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>> reporter: john kasich's camp said they'll try to stay out of the fray tonight. but make no mistake, donald trump has the most to lose. >> katy tur, thank you. we want to bring in our political director, the moderator of "meet the press," chuck todd. what just happened here? >> i can tell you this, the other republican campaigns who want to stop trump are a little disappointed that mitt romney didn't offer a solution. they fear his resolution is raising his hand and say, hey, i'm available in case of an emergency. trump has not put this nomination away. if he loses both florida and ohio march 15th, chances are we're heading to the contested convention. rye now, trump leads in the delegates, as katy said, a little less than a hundred. so far, trump has won about 45% of all the delegates available. let's assume trump can win that same 45% in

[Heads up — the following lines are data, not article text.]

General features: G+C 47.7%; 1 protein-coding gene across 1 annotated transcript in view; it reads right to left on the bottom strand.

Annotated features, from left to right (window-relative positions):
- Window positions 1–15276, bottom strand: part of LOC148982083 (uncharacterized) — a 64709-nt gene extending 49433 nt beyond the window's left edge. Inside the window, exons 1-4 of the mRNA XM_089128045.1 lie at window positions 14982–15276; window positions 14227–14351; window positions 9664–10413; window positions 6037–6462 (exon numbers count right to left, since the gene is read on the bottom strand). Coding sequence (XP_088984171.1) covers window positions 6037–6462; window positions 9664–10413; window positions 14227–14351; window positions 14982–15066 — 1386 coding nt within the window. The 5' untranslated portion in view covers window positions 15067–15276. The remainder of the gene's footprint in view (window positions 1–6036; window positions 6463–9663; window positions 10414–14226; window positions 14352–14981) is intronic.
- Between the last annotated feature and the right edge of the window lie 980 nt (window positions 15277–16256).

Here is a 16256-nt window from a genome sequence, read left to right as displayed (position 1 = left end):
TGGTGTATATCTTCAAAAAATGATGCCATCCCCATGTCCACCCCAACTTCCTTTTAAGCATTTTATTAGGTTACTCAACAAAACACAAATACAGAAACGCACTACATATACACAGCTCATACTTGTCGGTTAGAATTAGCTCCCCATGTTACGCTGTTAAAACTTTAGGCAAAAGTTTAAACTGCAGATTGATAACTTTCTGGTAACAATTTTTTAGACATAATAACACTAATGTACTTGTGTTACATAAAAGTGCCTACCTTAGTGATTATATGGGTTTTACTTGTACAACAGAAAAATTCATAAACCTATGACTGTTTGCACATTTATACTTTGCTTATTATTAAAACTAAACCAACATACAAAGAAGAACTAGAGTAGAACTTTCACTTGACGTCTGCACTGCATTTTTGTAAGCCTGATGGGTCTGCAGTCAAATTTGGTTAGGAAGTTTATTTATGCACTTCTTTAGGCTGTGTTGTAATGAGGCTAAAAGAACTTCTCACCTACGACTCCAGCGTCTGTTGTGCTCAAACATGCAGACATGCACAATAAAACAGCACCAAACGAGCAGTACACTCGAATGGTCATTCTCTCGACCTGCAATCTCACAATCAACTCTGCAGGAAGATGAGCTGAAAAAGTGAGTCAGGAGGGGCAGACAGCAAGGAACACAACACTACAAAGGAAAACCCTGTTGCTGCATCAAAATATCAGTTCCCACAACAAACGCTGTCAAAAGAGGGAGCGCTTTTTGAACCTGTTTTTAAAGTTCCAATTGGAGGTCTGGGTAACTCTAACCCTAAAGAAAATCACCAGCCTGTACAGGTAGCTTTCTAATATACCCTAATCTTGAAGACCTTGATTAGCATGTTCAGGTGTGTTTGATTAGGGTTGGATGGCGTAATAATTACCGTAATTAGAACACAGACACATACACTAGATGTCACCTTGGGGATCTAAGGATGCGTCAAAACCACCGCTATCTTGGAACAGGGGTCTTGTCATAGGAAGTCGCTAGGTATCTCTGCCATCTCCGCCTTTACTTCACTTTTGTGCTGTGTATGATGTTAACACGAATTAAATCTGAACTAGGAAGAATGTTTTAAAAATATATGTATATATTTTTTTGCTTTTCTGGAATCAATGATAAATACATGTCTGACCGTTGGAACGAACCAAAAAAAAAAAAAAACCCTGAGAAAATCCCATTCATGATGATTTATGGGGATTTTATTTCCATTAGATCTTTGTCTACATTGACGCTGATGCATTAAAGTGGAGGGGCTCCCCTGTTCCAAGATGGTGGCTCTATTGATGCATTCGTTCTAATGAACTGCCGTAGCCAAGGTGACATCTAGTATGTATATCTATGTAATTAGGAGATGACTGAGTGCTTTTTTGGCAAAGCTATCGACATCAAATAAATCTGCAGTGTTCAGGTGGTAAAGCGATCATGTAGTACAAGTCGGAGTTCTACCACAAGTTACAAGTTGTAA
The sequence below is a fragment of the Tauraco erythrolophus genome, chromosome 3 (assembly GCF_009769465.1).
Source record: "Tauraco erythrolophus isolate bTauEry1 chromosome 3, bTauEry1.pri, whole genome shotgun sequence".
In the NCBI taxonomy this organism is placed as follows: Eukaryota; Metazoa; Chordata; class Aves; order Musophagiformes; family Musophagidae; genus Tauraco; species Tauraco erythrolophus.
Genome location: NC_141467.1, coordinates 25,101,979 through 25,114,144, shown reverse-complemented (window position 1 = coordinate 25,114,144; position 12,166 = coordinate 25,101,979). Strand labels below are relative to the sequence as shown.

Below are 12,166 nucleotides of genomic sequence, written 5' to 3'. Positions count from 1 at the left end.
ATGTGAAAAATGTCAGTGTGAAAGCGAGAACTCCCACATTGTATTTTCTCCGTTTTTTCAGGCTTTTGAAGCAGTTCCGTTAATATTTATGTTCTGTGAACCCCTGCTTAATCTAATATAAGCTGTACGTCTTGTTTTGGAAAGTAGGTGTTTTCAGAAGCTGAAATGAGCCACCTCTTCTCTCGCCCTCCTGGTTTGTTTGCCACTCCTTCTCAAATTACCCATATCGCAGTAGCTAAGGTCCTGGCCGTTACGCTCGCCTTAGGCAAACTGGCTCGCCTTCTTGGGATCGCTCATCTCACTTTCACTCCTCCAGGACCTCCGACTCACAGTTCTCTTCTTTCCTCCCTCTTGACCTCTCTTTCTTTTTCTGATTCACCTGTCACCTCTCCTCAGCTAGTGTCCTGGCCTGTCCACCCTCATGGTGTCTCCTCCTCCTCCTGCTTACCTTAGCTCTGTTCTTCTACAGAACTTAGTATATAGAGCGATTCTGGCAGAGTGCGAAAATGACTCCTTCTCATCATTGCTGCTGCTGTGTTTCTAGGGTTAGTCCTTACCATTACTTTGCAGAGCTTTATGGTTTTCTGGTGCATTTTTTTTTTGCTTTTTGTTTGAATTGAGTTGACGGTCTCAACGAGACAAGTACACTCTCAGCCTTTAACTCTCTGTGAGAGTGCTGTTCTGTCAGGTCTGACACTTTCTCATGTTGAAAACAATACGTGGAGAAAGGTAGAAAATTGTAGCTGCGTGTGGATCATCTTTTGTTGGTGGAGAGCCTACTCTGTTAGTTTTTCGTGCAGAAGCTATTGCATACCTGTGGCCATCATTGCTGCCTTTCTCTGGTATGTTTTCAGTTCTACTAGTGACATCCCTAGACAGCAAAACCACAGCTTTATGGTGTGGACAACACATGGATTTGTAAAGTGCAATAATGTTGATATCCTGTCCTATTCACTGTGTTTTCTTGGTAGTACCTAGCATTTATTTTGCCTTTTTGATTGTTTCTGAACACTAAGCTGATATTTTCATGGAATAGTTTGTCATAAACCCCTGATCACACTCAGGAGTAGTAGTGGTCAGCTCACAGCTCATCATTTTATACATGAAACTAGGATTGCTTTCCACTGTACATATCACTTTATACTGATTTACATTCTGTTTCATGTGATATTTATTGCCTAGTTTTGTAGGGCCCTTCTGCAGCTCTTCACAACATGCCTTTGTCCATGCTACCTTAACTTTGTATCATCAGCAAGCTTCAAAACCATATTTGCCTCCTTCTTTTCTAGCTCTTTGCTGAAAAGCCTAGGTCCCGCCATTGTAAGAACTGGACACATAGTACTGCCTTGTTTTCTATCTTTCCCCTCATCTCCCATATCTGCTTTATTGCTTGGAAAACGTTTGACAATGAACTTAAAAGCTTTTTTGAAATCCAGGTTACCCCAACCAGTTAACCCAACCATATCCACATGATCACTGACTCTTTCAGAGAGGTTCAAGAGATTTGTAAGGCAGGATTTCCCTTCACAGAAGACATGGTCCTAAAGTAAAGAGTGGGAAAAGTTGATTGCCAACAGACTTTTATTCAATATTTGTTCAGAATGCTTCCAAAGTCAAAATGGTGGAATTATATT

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besides florida and ohio. well that means he's really got to do well in florida and ohio. if trump wins both florida and ohio, this is what delegate totals look like. nearly 300 delegate lead over cruz. he only needs to win 50% of remaining delegates to be the nominee. without rubio and kasich, both would drop out, that wouldn't be the case. but if he loses both, florida and ohio to kasich and rubio, then suddenly you have a jumbled mess. everybody stays in, and lester, we're headed for that contested convention. >> wow. chuck, thank you. we want you to know mitt romney will speak out live tomorrow morning in the studio here in new york. an exclusive interview with matt lauer on "today." you think hillary clinton might be sitting back today, gleefully watching what's happening on the gop side, but she has got potential trouble of her own. namely, this e-mail controversy that repeatedly surfaces. this time, word that the aide who set up